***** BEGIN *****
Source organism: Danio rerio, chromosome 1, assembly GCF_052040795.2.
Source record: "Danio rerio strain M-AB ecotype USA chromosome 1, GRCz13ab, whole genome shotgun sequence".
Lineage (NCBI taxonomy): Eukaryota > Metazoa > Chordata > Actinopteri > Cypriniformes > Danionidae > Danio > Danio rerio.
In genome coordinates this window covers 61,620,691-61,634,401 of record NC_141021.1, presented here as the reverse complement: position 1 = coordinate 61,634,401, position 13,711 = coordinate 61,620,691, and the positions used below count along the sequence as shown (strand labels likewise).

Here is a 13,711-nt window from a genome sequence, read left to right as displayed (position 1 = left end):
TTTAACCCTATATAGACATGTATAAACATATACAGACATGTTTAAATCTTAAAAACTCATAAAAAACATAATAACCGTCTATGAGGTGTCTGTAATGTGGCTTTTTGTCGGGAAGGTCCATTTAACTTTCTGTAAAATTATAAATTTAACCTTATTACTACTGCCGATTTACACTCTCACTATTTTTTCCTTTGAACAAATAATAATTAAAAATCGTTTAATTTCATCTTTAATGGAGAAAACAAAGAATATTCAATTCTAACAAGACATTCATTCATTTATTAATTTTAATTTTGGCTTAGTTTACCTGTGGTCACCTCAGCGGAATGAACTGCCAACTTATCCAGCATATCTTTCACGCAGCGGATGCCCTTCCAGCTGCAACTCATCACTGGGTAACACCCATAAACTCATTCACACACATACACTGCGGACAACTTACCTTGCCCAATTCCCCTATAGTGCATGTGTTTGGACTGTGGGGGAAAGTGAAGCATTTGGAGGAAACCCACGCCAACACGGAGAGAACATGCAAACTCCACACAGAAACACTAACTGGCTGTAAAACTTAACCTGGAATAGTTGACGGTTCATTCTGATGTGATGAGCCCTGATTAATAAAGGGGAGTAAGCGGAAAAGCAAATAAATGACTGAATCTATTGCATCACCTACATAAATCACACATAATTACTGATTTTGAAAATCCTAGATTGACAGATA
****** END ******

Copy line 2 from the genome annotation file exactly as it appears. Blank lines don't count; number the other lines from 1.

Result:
Source record: "Danio rerio strain M-AB ecotype USA chromosome 1, GRCz13ab, whole genome shotgun sequence".